SEC. GATES: Well, I think Turkish concern will only be allayed when there's a significant diminution in the PKK activity in Turkey, killing Turkish soldiers and civilians. I think that's the source of the concern on the part of the Turks. And frankly, it's a very difficult issue domestically for the Turkish government. The Turkish people, as best I can tell, are really pushing their government to be tougher in dealing with this problem because of the number of deaths that there have been and so on. And so I think everybody has to participate in this together. It's the Turks, it's us, it's the Kurdish Regional Government, it's the Iraqi government. And I go back to what I said earlier. The key thing is close communication and coordination in working these things and a respect for Iraqi sovereignty which includes keeping the Iraqis informed and in a dialogue with them.
 
            Q     Secretary, John Kerin from the Australian Financial Review.
 
            I want to ask you about the Joint Strike Fighter project and how that's progressing and when it might seem Australia can sign up to the next stage. And also, would it be any problem in terms of your foreign military styles if, you know, the current government or the new government's talking about possibly canceling the Super Hornet order?
 
            SEC. GATES: Well, first of all, I think that what systems a foreign government buys from the United States or from anyone for that matter is a matter for that government to decide. Each country has to decide what its defense needs are, what it can afford and so on. I think that everything I've been told indicates to me that the Joint Strike Fighter is now pretty much on schedule and is proceeding. I understand that there are something like 14 or so Australian companies that will have a part in the manufacture of the Joint Strike Fighter. So I think that the timetable that we have been talking about is one that probably can be met.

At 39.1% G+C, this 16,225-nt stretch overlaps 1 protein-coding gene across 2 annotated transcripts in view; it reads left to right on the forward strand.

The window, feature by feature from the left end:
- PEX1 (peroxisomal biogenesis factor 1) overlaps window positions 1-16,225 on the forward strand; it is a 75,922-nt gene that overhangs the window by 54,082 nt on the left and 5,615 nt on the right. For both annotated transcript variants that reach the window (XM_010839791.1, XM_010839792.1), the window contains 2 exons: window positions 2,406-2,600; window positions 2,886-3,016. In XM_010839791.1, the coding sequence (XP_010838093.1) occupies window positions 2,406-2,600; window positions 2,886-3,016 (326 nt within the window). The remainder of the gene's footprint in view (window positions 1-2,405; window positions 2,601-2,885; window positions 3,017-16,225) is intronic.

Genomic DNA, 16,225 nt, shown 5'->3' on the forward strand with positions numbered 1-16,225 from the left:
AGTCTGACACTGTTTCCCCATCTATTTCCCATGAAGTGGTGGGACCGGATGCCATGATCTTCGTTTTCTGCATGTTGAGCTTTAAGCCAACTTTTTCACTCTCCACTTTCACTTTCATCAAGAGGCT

Q     Mr. Secretary, related to Indonesia, a lot has been made recently about JI as a terrorist threat and the threat is not what it once was. There's been the less-successful operations against JI. But as we've seen al Qaeda rebuild in Pakistan, I'm wondering if you see links between al Qaeda's core and any Indonesian terror cells?
 
            SEC. GATES: I assume that those contacts have been maintained, but I don't have any sense from the last few weeks or months that there's been a significant increase in those contacts or a particular strengthening of JI.
 
            Q     Mr. Secretary, you endorsed the notion of a strategic pause after the five BCTs come out. Given that Sadr has now extended his cease-fire, is there an argument to be made that that strategic pause might not be as long as maybe some had thought it ought to be?
 
            SEC. GATES: Well, since no one has any idea how long the strategic pause ought to be -- (laughter) -- that's kind of a hard question to answer.
 
            Q     Didn't you say two weeks? (Laughter.)
 
            SEC. GATES: No, I don't think I did actually. I think that's the kind of thing that we will be looking to General Petraeus' analysis as well as Admiral Fallon's and the chiefs in terms of how long a period of consolidation and evaluation there ought to be and what the next steps are as we proceed.
 
            Q     But how significant do you think the Sadr declaration is?
 
            SEC. GATES: Well, I think that it -- to the degree that it keeps some of his followers from engaging in aggressive actions, violent actions against either Iraqis or coalition forces, it's all to the good. Frankly, I think people are probably relieved that he has been willing to extend this cease-fire unconditionally for six months.
 
            Let me get a little more coffee.
 
            That is not a filibuster, we will extend the period for a minute and a half. (Laughter.)